Indigenous Affairs Minister Ken Wyatt will have to convince wary conservative coalition MPs to back giving First Australians a voice to parliament.
Conservative coalition MPs have raised concerns about an indigenous voice to parliament, after the federal government signalled it would forge ahead with constitutional change within three years.
Indigenous Affairs Minister Ken Wyatt has announced the ambitious timeline for a referendum on changing the constitution to recognise indigenous Australians.
Mr Wyatt also committed to bringing an indigenous voice to parliament, although it is unlikely to be enshrined in the constitution.
But the minister could face roadblocks inside the coalition party room, with right-wing politicians casting doubt over a new parliamentary advisory body.
Queensland LNP senator Amanda Stoker said inserting "flowery" language or entrenching an indigenous voice to parliament in the constitution would not help fix social issues.
"If we think that putting words in the constitution is going to solve that diverse bag of really serious but practical problems, (we're) going to be really disappointed," she told 2GB radio on Thursday.
Senator Stoker said any advisory body should be located in aboriginal communities, rather than in Canberra, before warning against major changes to the nation's founding document.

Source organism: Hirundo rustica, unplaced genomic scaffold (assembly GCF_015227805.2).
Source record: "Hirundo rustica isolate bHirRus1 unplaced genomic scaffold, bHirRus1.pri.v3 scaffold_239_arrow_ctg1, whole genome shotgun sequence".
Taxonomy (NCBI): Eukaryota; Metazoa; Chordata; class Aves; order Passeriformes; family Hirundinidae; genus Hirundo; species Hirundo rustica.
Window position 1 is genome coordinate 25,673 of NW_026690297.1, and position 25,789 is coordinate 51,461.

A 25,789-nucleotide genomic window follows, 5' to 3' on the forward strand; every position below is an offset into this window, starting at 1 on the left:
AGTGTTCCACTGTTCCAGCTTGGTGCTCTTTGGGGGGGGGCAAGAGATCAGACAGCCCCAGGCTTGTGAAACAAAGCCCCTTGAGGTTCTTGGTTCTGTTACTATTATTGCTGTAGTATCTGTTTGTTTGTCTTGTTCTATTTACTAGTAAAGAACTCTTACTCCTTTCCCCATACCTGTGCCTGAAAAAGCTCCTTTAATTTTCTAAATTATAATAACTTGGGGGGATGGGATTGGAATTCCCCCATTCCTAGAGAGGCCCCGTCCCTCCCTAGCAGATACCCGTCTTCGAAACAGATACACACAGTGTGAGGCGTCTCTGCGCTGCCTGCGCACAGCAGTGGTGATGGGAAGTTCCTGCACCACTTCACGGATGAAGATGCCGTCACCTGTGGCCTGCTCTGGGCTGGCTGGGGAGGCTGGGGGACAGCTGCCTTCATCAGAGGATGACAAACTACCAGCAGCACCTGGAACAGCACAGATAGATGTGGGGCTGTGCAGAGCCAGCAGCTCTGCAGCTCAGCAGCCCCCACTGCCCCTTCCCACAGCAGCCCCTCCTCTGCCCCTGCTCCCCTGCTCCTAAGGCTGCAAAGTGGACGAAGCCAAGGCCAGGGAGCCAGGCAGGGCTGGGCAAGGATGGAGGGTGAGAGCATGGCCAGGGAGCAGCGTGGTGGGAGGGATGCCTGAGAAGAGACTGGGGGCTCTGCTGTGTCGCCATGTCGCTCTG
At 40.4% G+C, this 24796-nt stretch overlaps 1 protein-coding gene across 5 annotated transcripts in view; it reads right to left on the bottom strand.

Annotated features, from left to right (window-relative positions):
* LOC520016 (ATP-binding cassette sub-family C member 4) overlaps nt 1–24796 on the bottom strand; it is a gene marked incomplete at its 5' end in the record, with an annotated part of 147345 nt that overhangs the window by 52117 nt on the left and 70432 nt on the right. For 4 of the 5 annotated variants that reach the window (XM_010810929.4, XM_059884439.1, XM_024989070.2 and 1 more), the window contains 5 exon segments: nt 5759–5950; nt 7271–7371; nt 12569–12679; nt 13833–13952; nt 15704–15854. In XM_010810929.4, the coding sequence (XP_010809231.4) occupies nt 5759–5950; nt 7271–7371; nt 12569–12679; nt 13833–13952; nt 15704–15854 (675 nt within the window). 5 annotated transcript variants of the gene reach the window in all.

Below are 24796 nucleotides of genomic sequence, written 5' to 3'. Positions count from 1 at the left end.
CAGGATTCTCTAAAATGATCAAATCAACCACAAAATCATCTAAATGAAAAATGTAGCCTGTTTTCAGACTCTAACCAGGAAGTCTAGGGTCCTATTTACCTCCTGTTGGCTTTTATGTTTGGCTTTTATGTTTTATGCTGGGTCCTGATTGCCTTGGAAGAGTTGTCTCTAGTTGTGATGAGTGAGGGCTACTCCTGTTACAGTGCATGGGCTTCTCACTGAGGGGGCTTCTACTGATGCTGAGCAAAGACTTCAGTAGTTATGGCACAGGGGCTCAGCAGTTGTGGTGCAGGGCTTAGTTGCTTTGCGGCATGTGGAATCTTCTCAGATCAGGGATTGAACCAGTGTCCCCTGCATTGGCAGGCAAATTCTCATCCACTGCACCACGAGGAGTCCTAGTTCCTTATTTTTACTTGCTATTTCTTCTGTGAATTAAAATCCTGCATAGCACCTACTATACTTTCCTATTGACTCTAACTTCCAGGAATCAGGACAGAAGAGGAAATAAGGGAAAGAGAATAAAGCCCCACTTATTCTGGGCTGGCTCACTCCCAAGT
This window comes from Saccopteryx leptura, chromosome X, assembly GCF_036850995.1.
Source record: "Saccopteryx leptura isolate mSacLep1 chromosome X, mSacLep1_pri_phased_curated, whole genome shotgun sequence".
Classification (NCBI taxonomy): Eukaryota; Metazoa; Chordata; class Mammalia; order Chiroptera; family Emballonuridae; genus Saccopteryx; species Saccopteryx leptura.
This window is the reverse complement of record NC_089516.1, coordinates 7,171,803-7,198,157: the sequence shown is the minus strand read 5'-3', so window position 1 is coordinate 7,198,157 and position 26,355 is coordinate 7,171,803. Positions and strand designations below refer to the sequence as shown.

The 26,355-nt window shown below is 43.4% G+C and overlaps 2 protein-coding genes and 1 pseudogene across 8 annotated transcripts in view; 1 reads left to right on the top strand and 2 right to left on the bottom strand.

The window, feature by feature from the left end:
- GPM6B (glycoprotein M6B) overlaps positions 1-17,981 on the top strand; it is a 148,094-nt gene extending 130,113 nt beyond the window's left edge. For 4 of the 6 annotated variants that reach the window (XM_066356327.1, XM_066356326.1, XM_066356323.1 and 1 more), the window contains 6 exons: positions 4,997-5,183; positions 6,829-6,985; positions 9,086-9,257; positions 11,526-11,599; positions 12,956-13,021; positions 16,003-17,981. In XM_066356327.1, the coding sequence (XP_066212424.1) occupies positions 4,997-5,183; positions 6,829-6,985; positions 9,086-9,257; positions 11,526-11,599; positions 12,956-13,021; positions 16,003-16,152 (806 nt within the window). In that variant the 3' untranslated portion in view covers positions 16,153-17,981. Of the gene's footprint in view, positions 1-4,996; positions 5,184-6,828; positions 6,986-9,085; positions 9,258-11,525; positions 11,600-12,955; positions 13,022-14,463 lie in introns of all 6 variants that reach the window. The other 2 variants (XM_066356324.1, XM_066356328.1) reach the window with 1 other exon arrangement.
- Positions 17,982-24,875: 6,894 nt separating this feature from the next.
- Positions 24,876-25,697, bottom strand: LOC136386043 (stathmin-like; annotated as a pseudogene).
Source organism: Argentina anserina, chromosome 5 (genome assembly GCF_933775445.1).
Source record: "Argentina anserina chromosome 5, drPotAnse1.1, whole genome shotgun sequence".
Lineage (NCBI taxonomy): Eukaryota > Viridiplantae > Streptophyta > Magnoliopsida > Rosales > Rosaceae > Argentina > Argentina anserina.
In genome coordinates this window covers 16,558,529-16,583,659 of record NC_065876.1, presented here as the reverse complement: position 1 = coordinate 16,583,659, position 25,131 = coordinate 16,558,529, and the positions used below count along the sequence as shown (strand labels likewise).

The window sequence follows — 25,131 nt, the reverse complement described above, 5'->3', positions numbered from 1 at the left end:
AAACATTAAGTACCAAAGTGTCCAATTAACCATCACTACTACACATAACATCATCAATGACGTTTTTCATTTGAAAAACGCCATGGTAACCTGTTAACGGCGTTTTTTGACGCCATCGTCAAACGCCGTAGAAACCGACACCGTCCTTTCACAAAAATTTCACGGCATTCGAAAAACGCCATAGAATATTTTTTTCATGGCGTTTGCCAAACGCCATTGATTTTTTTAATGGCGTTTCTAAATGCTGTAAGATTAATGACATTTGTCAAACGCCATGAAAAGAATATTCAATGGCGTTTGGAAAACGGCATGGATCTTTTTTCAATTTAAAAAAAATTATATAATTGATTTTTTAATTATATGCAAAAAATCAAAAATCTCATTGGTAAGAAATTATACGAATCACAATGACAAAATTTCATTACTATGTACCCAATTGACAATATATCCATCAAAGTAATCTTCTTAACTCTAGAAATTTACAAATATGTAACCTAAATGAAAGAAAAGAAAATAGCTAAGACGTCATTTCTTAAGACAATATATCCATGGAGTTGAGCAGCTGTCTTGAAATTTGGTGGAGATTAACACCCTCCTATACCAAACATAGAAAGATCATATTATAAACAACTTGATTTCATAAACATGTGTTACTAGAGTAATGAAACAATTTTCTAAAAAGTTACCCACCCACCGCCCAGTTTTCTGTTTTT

"If what we're talking about is elevating them into some different category and entrenching the kind of identity politics of racial differences in our constitution, well I think that would be deeply harmful," she said.
Victorian Liberal senator James Paterson said any change which threatened Australia's parliamentary system or treated Australians differently based on race would be a backwards step.
The proposal for an indigenous voice to parliament - a key recommendation of the 2017 Uluru Statement - has for years proven a vexed issue for the coalition government.
Prime Minister Scott Morrison and his predecessor Malcolm Turnbull have both spoken out against enshrining a "third chamber" of parliament in the constitution.
Former Nationals leader Barnaby Joyce believes giving more Senate representation to regional Australia is a better way to boost indigenous representation.
He said states should be divided into six regions with two senators each to widen the geographical area upper house representatives cover.
"By its very nature ... it will most definitely represent Aboriginal people in a better way," the Nationals MP said.
Labor wants an indigenous voice to parliament enshrined in the constitution, but has committed to working constructively with the government on the issue.
"A voice to parliament absolutely has to be entrenched in the constitution," the opposition's indigenous affairs spokeswoman Linda Burney said.
Mr Wyatt has stressed the government won't go ahead with a referendum until it's certain it will succeed.
"Because if we lose it, the impact is profound," he told ABC's 7.30 program.
"I would love to achieve it in this term of government but I'm also going to be pragmatic and say we will do it when we have the right mix of all of the ingredients that are necessary for a successful referendum."